Democratic Senate hopefuls in red states wrestle with threat from Obama

Democrats running for Senate in red states have deployed various tactics to fend off the biggest threat to their campaigns: the unpopularity of President Obama at home.

Democrats with the toughest races have been the most vocal in criticizing Obama, who has seen his poll ratings slump since squaring off against Mitt Romney in the first debate.

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Some are following a strategy adopted by Sen. Joe ManchinJoseph (Joe) ManchinOvernight Health Care: Trump officials explore importing prescription drugs | Key ObamaCare, drug pricing regs under review | GOP looks to blunt attacks on rising premiums | Merck to lower some drug prices Dems pressure GOP to take legal action supporting pre-existing conditions Election Countdown: Senate, House Dems build cash advantage | 2020 Dems slam Trump over Putin presser | Trump has M in war chest | Republican blasts parents for donating to rival | Ocasio-Cortez, Sanders to campaign in Kansas MORE (D-W.Va.), who is cruising to a victory despite representing a state where Obama is trailing Romney by as many as 21 points. Manchin established independence among voters early on by forcefully criticizing the president — sometimes verging on bashing Obama. Manchin has gone so far as to refuse to say whether he will vote for Obama.

Other Democrats have employed this strategy to varying degrees.

Former Sen. Bob Kerrey (D), who faces an uphill battle to win his old seat in Nebraska, has slammed Obama for releasing details about the classified mission to kill Osama bin Laden.

Kerrey said he has “significant disagreements” with the president.

During a recent visit to a VFW Post 3606 in Lincoln, Neb., Kerrey said, “I think the president committed terrible mistakes” and cited the leaks from bin Laden raid, according to the Omaha World-Herald.

Robynn Tysver, a reporter for the World-Herald who covers Kerrey's race against Republican Deb FischerDebra (Deb) Strobel FischerGOP senators introduce resolution endorsing ICE The real reason Scott Pruitt is gone: Putting a key voting bloc at risk Ernst, Fischer to square off for leadership post MORE, said when Kerrey mentions Obama’s name, it is often in a critical context.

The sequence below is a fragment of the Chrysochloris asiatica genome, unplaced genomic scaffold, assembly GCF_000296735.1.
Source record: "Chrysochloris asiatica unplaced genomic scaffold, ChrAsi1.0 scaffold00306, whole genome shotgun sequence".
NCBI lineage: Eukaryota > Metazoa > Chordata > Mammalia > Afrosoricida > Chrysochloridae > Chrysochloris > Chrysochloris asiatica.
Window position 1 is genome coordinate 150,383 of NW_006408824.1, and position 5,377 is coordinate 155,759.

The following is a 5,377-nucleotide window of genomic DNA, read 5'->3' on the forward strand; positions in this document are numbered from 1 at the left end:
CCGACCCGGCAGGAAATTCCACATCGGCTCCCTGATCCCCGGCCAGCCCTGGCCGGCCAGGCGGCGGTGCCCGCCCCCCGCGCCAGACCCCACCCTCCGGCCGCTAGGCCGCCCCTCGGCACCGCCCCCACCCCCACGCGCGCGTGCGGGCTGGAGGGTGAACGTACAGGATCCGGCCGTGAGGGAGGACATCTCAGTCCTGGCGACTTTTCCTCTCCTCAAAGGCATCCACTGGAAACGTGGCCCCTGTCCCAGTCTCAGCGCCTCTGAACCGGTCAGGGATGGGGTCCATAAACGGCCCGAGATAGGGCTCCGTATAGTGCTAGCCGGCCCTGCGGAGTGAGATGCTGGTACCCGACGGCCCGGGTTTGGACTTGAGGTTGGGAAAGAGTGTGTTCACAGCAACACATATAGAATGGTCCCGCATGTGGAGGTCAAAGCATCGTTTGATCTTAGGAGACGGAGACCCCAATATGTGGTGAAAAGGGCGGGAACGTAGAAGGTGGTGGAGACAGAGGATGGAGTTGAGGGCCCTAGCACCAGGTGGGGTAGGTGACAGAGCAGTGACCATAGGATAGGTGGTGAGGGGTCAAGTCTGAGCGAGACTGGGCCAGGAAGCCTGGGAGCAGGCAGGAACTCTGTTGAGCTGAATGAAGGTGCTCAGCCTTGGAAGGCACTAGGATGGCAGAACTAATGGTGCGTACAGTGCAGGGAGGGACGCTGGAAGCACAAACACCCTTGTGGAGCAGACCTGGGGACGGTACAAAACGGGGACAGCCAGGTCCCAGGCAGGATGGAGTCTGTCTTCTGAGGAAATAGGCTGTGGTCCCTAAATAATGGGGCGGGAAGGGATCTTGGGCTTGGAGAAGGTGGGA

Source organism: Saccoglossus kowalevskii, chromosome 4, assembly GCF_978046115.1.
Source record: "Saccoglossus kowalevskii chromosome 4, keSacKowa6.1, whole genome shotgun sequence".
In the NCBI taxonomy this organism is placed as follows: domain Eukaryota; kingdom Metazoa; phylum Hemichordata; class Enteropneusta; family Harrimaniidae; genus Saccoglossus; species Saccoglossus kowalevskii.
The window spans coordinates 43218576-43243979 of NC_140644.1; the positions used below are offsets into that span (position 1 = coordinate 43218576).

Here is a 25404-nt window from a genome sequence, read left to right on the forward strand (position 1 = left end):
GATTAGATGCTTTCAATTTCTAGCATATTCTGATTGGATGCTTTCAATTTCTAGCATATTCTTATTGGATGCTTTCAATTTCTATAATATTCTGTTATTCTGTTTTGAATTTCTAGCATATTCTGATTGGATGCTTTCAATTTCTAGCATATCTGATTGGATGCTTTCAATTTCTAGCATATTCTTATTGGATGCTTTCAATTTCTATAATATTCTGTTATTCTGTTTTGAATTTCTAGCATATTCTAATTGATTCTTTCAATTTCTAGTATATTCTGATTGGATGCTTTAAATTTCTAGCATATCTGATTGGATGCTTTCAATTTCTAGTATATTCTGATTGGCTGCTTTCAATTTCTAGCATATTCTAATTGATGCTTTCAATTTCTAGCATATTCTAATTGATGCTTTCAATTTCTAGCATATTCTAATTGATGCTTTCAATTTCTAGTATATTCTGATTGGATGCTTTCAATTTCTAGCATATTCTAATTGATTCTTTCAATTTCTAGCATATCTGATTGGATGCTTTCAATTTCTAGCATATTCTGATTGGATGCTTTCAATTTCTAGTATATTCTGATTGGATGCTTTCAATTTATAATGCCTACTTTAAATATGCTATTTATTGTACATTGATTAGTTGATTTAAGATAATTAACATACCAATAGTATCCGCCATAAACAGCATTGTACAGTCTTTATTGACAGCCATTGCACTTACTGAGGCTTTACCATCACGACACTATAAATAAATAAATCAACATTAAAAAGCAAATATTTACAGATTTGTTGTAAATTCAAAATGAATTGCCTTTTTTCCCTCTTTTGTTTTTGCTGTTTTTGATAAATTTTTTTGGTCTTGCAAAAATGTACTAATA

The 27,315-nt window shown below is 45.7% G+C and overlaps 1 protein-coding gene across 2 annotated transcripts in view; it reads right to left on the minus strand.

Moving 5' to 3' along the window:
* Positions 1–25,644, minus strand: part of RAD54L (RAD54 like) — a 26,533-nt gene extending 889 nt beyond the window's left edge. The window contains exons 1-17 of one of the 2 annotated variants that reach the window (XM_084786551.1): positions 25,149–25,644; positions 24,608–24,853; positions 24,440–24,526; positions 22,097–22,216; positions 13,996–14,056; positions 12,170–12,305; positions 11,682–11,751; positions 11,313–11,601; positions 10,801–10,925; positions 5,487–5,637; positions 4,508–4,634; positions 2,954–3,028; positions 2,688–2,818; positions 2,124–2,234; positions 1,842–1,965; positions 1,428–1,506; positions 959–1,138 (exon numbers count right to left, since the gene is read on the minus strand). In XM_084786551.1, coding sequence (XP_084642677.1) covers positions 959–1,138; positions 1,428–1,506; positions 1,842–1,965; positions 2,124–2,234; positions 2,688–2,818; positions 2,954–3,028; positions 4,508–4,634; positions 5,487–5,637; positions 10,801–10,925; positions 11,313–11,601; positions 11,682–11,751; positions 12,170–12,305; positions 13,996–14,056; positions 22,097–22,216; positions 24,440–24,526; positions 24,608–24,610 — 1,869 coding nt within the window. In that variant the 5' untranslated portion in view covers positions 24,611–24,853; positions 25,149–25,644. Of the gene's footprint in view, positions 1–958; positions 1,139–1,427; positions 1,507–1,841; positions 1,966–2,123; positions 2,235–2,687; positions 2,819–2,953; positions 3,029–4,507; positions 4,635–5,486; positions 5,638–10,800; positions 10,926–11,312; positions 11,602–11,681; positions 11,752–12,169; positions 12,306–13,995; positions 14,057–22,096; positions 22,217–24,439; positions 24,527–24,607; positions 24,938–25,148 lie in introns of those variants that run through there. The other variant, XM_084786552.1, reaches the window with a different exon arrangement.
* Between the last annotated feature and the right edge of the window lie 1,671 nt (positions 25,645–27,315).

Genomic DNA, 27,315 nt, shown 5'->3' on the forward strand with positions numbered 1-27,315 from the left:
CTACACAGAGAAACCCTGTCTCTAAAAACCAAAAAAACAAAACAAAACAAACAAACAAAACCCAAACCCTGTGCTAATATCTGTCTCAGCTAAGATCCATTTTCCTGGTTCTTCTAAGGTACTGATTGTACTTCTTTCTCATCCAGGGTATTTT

“Usually he does it to criticize, to find himself someway to contrast himself with Obama,” she said.

Kerrey recently changed his stance on cap-and-trade, one of the biggest legislative priorities of Obama’s first term, and now opposes it. Kerrey said he realized the plan to restrict carbon emissions would not work after studying problems it spawned in Europe.

Romney has led Obama by 12 to 17 percentage points in recent surveys of Nebraska voters.

In Indiana, Rep. Joe DonnellyJoseph (Joe) Simon DonnellyDems pressure GOP to take legal action supporting pre-existing conditions Senate Dems build huge cash edge in battlegrounds Fed chief lays out risks of trade war MORE (D), who is in a dead-heat race against Richard Mourdock, recently called out Obama for slow-walking approval of the Keystone XL pipeline.

“I think the president is wrong. I have been a strong supporter of that project for a long time,” he told the editorial board of the Palladium-Item in Richmond, Ind., earlier this month. “It will produce additional fuel for our region, create thousands of jobs and I think it is a national security issue.”

He contrasted himself from the president by suggesting every federal department head cut his or her budget by 10 percent. Obama has stressed raising taxes on the nation’s wealthiest families to shrink the deficit.

Mourdock regularly links Donnelly to Obama by citing Donnelly’s support for the 2010 Affordable Care Act and votes to increase the debt limit.

Unlike Manchin, Donnelly has said he will vote for Obama — though he has not committed to voting for Harry ReidHarry Mason ReidSenate GOP breaks record on confirming Trump picks for key court Don’t worry (too much) about Kavanaugh changing the Supreme Court Dem infighting erupts over Supreme Court pick MORE (D-Nev.) for Senate majority leader.

"Joe is not concerned about party politics, as he would rather focus on what's best for Indiana. He has said repeatedly that, just as with President Bush, he will support President Obama when it makes sense for Indiana and oppose him when it doesn't,” said Elizabeth Shappell, a spokeswoman for Donnelly’s campaign.

Romney led Obama by 12 and 13 percentage points in two recent Indiana polls.

Former President Bill ClintonWilliam (Bill) Jefferson ClintonDem senator ties Kavanaugh confirmation vote to Trump-Putin controversy Don't place all your hopes — or fears — on a new Supreme Court justice Why did it take so long for Trump to drain the swamp of Pruitt? MORE traveled to Indianapolis earlier this month to campaign for Donnelly but Obama has not stumped or raised money for him, according to Donnelly’s campaign.